Operating conditions of Philippine manufacturing sector continued to improve in February 2021 with the Philippine Purchasing Managers’ Index at 52.5, the same as in January
COVID-19 continues to pose a large threat with material shortages and transportation delays a result of pandemic restrictions
Reports from survey respondents suggested further pressure on supply chains. Transportation restrictions persisted causing port congestions. The extent to which lead times lengthened was among the sharpest in the series history.
The Philippine manufacturing sector continued to improve in February 2021 as output and new order volumes rose moderately, with firms mentioning the resumption of business at client firms following easing restrictions.
The Philippine Purchasing Managers’ Index remained at 52.5 in February, posting above the 50.0 neutral value that separates expansion from contraction. The latest reading signaled a solid uptick in operating conditions, with the rate of growth matching that seen in January, according to the latest survey of IHS Markit.
“Latest PMI data shows further progress across the Filipino manufacturing sector, with another solid overall expansion recorded during February. Output and new order growth persisted, whilst an acceleration in pre-production inventories suggests a commitment towards greater production in the months ahead. In addition, the rate of job shedding eased to the softest in 12 months,” IHS Markit economist Shreeya Patel said in a statement.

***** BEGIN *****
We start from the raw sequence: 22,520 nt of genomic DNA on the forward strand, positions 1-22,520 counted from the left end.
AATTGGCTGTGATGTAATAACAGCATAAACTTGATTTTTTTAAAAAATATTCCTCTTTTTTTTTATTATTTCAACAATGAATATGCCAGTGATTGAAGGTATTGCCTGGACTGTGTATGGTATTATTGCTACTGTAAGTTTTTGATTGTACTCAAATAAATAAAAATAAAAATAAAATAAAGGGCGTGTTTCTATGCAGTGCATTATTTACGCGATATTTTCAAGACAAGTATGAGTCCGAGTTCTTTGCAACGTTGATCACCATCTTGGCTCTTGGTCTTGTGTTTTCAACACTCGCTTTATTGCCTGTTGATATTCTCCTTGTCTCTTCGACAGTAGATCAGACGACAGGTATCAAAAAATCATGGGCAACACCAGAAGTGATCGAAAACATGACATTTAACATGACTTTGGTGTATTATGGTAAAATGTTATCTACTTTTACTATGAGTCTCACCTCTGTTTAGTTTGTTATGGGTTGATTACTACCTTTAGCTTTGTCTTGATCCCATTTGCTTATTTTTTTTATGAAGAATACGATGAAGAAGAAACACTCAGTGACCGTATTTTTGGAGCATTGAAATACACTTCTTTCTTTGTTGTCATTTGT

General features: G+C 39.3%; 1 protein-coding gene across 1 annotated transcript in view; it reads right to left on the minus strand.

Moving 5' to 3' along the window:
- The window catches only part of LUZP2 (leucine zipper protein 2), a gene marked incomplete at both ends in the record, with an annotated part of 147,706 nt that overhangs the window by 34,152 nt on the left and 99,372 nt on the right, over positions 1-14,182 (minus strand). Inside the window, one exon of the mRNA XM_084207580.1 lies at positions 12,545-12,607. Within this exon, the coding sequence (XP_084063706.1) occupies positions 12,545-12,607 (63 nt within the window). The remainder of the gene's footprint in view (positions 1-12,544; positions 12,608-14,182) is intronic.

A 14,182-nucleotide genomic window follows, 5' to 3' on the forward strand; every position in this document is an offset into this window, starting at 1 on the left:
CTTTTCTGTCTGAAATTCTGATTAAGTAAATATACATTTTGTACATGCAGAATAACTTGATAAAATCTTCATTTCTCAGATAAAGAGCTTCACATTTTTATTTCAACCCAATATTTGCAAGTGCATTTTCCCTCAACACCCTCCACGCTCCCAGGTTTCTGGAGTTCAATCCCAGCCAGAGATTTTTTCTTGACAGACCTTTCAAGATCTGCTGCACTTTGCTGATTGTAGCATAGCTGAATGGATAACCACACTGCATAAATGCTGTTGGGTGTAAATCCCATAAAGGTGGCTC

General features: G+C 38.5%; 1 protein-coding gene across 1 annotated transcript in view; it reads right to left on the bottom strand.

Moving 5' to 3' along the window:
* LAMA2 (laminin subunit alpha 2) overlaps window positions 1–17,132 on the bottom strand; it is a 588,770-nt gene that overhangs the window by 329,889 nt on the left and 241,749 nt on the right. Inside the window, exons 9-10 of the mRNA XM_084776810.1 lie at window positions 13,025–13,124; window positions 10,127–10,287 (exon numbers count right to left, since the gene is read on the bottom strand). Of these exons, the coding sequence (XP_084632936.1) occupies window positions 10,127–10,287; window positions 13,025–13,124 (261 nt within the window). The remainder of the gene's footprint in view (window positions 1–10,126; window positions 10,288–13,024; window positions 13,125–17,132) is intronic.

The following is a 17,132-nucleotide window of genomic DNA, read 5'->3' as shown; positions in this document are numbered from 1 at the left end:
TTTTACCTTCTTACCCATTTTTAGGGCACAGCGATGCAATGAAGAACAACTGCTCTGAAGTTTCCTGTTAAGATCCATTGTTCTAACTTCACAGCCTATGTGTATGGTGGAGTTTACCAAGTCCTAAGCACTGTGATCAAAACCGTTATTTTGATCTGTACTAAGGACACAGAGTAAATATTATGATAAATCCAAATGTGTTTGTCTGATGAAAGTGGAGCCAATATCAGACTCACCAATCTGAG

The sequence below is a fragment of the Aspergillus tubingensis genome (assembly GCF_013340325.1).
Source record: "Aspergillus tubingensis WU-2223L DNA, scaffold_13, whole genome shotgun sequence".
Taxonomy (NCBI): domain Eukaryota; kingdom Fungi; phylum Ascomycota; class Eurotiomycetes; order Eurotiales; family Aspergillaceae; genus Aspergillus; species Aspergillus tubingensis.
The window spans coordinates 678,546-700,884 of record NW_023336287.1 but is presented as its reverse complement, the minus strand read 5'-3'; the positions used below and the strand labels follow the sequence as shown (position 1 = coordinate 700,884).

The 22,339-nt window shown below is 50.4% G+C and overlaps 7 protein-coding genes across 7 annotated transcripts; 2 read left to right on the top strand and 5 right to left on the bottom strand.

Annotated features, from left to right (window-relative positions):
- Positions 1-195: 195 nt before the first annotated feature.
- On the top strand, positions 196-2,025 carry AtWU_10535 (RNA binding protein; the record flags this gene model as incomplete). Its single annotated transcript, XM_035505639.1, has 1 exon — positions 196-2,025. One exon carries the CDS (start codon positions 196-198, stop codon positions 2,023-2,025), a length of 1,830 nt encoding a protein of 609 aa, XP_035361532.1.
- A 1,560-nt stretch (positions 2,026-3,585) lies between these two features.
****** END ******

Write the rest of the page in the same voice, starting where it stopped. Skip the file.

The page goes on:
“That said, COVID-19 continues to pose a large threat with material shortages and transportation delays a result of pandemic restrictions. Exports were also hard-hit with overseas demand heavily subdued during February,” Patel added. Average cost burdens also rose at the quickest rate in over two years. Firms reportedly passed on part of the burden to clients by increasing selling charges.
Reports from survey respondents suggested further pressure on supply chains. Transportation restrictions persisted with port congestions often cited by panelists. The extent to which lead times lengthened was among the sharpest in the series history.
To cater for the overall rise in production, firms modestly increased their purchasing activity midway through the first quarter. A number of respondents attributed the uplift to greater demand.
While the latest data indicated sustained growth in production, employment declined for the twelfth month running. Respondents linked staff cuts to sufficient capacity and voluntary resignations.
Looking ahead, expectations regarding output in the year ahead remained positive overall. The degree of optimism improved from that seen in January, with firms often mentioning hopes of a return to normality. That said, sentiment posted far below the long-run series average, suggesting there are still some concerns regarding output over the next 12 months.